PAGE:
As for my own experience, for most of my life, and I'm only 22, I've had awful thoracic back pain. Being cognizant of my posture at all times and doing strength training has totally vanquished my back pain in less than a year. Keep those shoulder blades retracted, lumbar in extension, abs tightened, and the chest elevated while you walk and work out. Worked for me.
I had a lot of back trouble for a few years. It seemed to be caused by a bacteria problem in the joints. A bacteria that feeds off starches, I was told. Cutting out the starches, helped but didn't fix the imbalance that had been caused. Pushups helped but what really helps me are deadlifts performed with bands instead of weights.
Well if you're working with a PT, it seems like this would best be addressed to your PT. You have to start with what exactly is the nature of your injury? Do you have a disc injury or a muscle tear? There's just some injuries where lifting heavy would be stupid and counterproductive. That you've been doing PT for 2 months now suggests to me you're dealing with a fairly serious back injury and there's probably a reason the PT hasn't recommend you get back into deadlifting yet.
Very similar situation, although I'm adding in some fairly serious muscle imbalance and stability issues that stem from a road biking accident that have never been properly treated (until now).
I agree with two suggestions above: minimalist shoes (Vibrams for me) in the gym, and active release. Both have given my healing and training about a 3 month boost, for sure.
I would also add that the single most effective thing I have done in...well, ever...is to seek out a PT that is also a strength and conditioning coach certified in FMS. The Functional Mobility Screen identified my specific imbalances so incredibly accurately that the exercises and mobility work he prescribed have literally given me a new body. Gray Cook is the guru of this stuff, and his approach to strength and mobility is (I think) revolutionary. You can find a FMS certified trainer through his site:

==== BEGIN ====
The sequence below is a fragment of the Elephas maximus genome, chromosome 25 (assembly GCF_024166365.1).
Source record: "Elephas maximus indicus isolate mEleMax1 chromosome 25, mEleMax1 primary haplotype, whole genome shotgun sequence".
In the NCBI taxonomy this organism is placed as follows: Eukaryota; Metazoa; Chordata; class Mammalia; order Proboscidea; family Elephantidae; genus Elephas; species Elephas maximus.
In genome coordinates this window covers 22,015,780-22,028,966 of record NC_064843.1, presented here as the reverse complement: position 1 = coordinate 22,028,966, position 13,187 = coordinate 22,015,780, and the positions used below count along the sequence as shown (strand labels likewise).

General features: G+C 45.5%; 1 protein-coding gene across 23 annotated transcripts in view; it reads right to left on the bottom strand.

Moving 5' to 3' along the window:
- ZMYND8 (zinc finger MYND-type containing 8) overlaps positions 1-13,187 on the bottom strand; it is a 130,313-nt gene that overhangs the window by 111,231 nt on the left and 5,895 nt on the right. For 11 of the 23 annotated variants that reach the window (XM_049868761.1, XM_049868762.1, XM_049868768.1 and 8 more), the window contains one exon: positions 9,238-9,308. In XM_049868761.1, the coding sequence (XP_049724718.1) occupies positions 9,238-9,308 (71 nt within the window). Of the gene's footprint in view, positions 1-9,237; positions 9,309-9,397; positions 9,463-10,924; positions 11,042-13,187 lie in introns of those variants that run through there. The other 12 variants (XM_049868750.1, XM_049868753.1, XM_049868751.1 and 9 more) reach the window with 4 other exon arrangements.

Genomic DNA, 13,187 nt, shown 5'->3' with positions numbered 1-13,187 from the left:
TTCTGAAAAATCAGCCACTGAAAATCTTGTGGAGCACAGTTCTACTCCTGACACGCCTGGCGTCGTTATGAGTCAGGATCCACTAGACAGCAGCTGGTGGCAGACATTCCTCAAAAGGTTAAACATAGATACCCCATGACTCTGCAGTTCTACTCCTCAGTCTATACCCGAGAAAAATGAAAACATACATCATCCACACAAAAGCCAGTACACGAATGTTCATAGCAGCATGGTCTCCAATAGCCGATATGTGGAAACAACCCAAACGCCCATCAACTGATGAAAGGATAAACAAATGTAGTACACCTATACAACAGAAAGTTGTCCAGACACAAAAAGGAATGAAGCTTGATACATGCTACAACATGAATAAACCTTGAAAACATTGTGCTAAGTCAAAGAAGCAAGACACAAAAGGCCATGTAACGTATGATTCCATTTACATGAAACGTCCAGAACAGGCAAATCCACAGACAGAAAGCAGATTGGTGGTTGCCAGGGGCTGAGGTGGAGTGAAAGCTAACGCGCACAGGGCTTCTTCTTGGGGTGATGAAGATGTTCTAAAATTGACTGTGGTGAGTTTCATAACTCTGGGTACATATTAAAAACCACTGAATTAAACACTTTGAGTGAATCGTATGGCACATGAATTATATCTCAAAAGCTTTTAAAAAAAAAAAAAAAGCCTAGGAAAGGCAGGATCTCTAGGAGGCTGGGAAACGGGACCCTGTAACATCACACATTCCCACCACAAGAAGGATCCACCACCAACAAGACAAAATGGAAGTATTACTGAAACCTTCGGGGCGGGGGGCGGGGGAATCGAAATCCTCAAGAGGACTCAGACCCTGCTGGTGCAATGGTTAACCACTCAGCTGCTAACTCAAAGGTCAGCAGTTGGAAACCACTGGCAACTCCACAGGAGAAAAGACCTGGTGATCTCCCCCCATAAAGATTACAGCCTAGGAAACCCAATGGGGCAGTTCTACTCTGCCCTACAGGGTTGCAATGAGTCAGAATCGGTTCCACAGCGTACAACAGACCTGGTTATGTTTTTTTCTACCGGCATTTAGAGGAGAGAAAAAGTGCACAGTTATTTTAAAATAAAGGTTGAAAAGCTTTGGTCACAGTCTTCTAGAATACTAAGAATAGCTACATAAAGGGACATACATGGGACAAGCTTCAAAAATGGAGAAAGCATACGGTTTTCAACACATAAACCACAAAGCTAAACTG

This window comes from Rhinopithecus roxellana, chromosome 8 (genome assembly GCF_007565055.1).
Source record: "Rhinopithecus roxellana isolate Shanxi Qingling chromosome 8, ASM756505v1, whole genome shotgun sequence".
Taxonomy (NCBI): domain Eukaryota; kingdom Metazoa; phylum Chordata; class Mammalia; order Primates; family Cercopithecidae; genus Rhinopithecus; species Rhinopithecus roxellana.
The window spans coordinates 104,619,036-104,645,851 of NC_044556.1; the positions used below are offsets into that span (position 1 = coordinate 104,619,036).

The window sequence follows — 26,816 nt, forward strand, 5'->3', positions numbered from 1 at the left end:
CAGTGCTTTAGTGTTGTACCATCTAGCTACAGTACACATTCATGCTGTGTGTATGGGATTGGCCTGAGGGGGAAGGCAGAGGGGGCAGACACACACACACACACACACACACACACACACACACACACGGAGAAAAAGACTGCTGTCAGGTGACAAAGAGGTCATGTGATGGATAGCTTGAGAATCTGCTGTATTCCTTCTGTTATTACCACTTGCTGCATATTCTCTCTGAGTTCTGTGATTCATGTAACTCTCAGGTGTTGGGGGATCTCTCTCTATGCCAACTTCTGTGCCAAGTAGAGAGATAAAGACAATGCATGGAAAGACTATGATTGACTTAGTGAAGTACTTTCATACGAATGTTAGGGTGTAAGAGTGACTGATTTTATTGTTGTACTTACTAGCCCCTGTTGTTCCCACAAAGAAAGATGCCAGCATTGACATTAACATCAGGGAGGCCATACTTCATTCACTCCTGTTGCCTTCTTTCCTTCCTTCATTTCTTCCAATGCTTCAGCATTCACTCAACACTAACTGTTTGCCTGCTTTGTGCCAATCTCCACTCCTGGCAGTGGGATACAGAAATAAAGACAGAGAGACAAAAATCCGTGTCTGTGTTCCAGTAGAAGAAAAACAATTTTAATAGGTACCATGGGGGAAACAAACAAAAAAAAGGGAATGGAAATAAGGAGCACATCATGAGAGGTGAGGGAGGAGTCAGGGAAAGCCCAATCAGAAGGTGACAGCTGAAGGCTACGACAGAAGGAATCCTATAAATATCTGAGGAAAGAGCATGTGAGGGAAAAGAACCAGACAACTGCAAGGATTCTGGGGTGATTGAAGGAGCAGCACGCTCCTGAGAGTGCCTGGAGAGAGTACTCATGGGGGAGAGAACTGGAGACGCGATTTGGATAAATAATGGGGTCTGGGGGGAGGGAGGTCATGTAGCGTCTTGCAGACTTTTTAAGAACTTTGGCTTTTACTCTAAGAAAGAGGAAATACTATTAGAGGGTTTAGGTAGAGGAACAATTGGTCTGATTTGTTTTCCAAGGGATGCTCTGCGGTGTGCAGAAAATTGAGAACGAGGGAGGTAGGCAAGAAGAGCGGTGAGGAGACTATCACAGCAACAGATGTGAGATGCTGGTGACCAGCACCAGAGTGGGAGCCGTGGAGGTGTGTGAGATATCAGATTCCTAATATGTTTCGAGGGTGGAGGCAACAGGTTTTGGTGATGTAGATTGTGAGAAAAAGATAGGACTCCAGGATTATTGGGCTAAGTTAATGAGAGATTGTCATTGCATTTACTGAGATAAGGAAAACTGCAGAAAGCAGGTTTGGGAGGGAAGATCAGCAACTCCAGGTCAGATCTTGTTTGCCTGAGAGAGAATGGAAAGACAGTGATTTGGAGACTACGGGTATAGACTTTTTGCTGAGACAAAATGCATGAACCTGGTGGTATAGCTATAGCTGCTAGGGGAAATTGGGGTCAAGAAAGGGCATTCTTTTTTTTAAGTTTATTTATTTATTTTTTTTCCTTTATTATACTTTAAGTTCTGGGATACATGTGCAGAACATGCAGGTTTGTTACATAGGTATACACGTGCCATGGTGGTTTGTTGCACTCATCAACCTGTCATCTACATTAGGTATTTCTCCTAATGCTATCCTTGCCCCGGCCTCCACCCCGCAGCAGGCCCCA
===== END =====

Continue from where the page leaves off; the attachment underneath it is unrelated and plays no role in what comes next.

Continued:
WARNING: many of the apparently minor and "wimpy" kinds of movement patterns FMS prescribes will seem almost pointless and irritating. If you have stability problems or poor mobility, they will break you. Once properly broken, you'll be able to rebuild on top of an incredibly solid foundation.
You don't need to lift heavy weights just because Arthur De Vany or Mark Sisson might have said so. Make the diet specific to your needs as Sisson says in his Primal Blueprint. Another thing which he also says is avoid making stupid mistakes. So if its going to do more harm than good on weak back, I'd leave the weights.
Good posture, if you are going to lift weights, during all your exercises is essential though. If you maintain this all the time, you will not put so much strain on your back, but I suppose you already know this.
Look, I know this book might sound a little far out, but it's author Dr John Sarno has street cred: he's professor of orthopedic medicine at NYU. Of course, that doesn't make him right, but I'll just say that I was in a situation where I thought my lifting career was over, gave his method a serious shot and it cured me. I haven't had any real back problems (nothing more serious than some tightness when I go heavy on deadlifts) in over 4 years since I tried his method. Worst that could happen is that you waste a few bucks on his book. If you get it from the library, you needn't even worry about that.